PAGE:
As I write this, it appears that the lockout will end in the very imminent future [EDIT: It's over, hurray!], with “offseason” activities beginning as early as tomorrow after the players sign off on the new CBA. This, of course, is fantastic news for any football fan out there — after a contentious summer that cast the 2011 season in doubt and dominated the headlines in the worst way (seriously, I’m not even that mad that there’s a new Brett Favre comeback story, because at least that makes this feel like any other NFL offseason), we’re back to talking about what’s going to happen on the field, knowing a season will happen in full.
The most recent flurry of lockout activity was spurred by the NFL owners, who voted last Thursday to pass a new collective bargaining agreement by a 31-0-1 vote (with Oakland, led by enigmatic zombie Al Davis, the lone abstention). This appeared to be the greatest step forward in the negotiations, except for one prickly detail: the owners voted on a CBA that the NFLPA hadn’t even seen yet, unfairly placing the onus on the players to quickly get a deal done lest they be blamed by fans for any further holdup of the 2011 season. It was, in my opinion, an incredibly sleazy move, a public relations power play that could potentially turn the tables on which side would be perceived as the “bad guys” in this negotiation.
And it worked. For better or worse, it worked.
Say what you will about the owners — and there’s a lot to say, most of it negative, given what’s transpired over the past year — but they’re clearly a tight-knit group who know how to get what they want. With the NFL already forced to cancel the Hall of Fame Game, and potential millions — even billions — to be lost with any further loss of games, the owners made their move. They wrote up the CBA — without discussing a few remaining issues with the players — passed it, and then went to the press, acting as if the only thing standing between the fans and the season we so desperately want to see was the NFLPA. I’ll point you to the words of former MLBPA executive director Marvin Miller, the union legend who brought free agency to baseball and helped revolutionize the business of sports, in an excellent article by ESPN’s Ian O’Connor:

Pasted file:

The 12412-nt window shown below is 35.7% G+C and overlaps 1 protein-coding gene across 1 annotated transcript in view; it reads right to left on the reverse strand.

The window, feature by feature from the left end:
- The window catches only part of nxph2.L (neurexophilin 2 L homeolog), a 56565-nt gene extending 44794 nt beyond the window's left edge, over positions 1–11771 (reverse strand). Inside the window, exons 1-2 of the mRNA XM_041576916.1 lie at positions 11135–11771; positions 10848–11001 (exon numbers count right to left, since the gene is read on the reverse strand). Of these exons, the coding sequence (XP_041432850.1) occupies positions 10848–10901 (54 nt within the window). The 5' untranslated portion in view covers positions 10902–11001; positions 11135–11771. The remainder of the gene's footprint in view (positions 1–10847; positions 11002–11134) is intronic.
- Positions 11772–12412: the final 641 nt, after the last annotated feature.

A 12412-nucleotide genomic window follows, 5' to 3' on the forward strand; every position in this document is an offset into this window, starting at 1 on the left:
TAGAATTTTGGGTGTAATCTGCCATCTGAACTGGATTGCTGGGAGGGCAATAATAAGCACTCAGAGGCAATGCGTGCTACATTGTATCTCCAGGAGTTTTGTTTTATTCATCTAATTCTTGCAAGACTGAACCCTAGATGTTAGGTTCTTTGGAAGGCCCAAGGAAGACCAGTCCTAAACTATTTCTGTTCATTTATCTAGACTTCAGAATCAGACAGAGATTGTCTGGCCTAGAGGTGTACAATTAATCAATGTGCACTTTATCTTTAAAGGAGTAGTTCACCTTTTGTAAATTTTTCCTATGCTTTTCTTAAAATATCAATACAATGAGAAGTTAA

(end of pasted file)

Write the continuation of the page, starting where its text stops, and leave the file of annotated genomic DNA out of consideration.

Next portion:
“There’s nothing wrong with owners ratifying the deal and trying to expedite it,” Miller said. “But making it public before the players got hold of the agreement is wrong. That’s the role of somebody trying to instigate problems with the players, and it was guaranteed to do so.
“Picture yourself as a player who’s been terribly provoked, and worried about how long the lockout will last, and suddenly the owners are announcing a settlement and you don’t even know what’s in the deal. I’ve never before seen that in my life.”
Miller doesn’t know any current NFL employers, but he’s faced off against enough overprivileged owners in his day to know that power often means more to them than money.
Telling the players they’ve already approved a deal to reopen for business when those players don’t know the exact terms? Imposing a deadline on the players’ association to recertify as a union? Inviting the public to cast stones at the modern-day gladiators for delaying their own return to the arena?
Yes, the league was trying to re-establish its power and control over the athletes.
Most intelligent fans saw right through this, but there was still plenty of pressure on the NFLPA — from fans, from players, from everybody sick of labor negotiations and ready for some football — to get a deal done, and quickly. Just four days later, that deal has happened. I couldn’t be happier that we’ll see a full NFL season this fall, and I’d be lying if I stated anything to the contrary. But the fashion in which the CBA was finalized just doesn’t sit well with me — the owners, in essence, handed the players a ticking time bomb, and luckily for all parties involved it didn’t spark a labor catastrophe, instead pushing the two sides to a quicker agreement. Some will say that the ends justify the means, but I can’t shake the fact that the NFL is run by a small, supremely powerful group of mega-rich sleazebags. While that didn’t hurt the NFL too badly this time around, it’s going to come back to bite the league down the road.